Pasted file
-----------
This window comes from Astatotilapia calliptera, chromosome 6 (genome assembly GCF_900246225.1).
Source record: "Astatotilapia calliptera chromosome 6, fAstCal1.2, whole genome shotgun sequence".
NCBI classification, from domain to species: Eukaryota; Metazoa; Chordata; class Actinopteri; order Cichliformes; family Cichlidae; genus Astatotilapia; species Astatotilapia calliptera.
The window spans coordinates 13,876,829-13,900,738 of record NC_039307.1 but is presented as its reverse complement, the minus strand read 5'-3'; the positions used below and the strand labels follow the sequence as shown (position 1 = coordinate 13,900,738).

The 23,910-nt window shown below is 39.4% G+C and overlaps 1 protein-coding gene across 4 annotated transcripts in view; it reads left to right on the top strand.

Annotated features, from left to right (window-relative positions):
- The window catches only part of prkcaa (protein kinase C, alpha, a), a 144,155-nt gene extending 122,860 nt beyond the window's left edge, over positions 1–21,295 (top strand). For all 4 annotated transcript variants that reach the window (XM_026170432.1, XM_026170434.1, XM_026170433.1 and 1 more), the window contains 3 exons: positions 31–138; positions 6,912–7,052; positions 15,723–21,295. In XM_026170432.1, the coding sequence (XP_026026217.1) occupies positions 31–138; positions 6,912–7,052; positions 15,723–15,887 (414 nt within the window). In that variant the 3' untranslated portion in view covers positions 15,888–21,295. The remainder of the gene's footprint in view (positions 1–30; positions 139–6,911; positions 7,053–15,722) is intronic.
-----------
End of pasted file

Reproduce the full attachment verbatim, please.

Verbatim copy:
This window comes from Astatotilapia calliptera, chromosome 6 (genome assembly GCF_900246225.1).
Source record: "Astatotilapia calliptera chromosome 6, fAstCal1.2, whole genome shotgun sequence".
NCBI classification, from domain to species: Eukaryota; Metazoa; Chordata; class Actinopteri; order Cichliformes; family Cichlidae; genus Astatotilapia; species Astatotilapia calliptera.
The window spans coordinates 13,876,829-13,900,738 of record NC_039307.1 but is presented as its reverse complement, the minus strand read 5'-3'; the positions used below and the strand labels follow the sequence as shown (position 1 = coordinate 13,900,738).

The 23,910-nt window shown below is 39.4% G+C and overlaps 1 protein-coding gene across 4 annotated transcripts in view; it reads left to right on the top strand.

Annotated features, from left to right (window-relative positions):
- The window catches only part of prkcaa (protein kinase C, alpha, a), a 144,155-nt gene extending 122,860 nt beyond the window's left edge, over positions 1–21,295 (top strand). For all 4 annotated transcript variants that reach the window (XM_026170432.1, XM_026170434.1, XM_026170433.1 and 1 more), the window contains 3 exons: positions 31–138; positions 6,912–7,052; positions 15,723–21,295. In XM_026170432.1, the coding sequence (XP_026026217.1) occupies positions 31–138; positions 6,912–7,052; positions 15,723–15,887 (414 nt within the window). In that variant the 3' untranslated portion in view covers positions 15,888–21,295. The remainder of the gene's footprint in view (positions 1–30; positions 139–6,911; positions 7,053–15,722) is intronic.